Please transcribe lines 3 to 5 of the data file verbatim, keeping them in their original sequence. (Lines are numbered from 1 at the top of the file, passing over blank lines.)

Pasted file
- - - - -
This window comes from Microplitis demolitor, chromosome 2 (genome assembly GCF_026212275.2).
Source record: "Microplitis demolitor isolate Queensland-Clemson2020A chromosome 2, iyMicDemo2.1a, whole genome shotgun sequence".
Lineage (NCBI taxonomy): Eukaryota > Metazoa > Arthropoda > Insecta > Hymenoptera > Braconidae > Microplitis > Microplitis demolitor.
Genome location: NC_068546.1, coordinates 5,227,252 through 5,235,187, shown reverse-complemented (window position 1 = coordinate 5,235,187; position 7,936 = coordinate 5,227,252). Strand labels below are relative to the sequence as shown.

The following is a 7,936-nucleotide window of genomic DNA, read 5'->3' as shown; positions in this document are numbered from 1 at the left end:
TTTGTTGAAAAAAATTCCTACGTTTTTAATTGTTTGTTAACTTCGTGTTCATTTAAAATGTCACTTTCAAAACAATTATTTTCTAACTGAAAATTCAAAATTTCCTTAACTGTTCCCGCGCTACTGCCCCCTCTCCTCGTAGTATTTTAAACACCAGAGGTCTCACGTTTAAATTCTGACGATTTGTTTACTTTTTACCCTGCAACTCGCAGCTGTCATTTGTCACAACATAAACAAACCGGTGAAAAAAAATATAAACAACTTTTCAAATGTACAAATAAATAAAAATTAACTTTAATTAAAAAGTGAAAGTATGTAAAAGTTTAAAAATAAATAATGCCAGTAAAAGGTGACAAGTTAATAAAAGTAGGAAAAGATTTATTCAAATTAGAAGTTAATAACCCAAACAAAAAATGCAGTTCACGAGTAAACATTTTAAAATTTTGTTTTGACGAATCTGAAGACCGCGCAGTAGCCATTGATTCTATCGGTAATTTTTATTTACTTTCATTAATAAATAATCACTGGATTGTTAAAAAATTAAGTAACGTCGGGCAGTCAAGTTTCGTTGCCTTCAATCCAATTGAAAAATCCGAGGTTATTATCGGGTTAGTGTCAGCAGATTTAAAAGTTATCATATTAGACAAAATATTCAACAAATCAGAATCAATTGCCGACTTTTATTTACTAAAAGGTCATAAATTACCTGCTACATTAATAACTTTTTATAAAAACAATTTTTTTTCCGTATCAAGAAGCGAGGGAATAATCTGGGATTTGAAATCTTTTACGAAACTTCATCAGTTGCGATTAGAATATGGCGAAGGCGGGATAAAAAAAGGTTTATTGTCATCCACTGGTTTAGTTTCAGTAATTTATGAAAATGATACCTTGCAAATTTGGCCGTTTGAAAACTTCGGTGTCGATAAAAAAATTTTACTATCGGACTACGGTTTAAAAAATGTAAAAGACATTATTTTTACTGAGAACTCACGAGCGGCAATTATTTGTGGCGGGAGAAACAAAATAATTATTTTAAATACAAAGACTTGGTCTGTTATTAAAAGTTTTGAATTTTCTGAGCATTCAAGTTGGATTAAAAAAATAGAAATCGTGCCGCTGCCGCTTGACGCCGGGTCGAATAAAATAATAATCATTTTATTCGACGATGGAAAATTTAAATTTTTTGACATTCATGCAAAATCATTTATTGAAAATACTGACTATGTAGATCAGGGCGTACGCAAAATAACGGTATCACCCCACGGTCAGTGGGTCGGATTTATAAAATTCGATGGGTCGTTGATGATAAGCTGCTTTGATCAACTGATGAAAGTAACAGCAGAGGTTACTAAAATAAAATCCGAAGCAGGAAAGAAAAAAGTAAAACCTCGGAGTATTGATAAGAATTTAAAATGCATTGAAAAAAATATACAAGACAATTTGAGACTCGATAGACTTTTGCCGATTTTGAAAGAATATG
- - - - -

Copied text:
Lineage (NCBI taxonomy): Eukaryota > Metazoa > Arthropoda > Insecta > Hymenoptera > Braconidae > Microplitis > Microplitis demolitor.
Genome location: NC_068546.1, coordinates 5,227,252 through 5,235,187, shown reverse-complemented (window position 1 = coordinate 5,235,187; position 7,936 = coordinate 5,227,252). Strand labels below are relative to the sequence as shown.

The following is a 7,936-nucleotide window of genomic DNA, read 5'->3' as shown; positions in this document are numbered from 1 at the left end: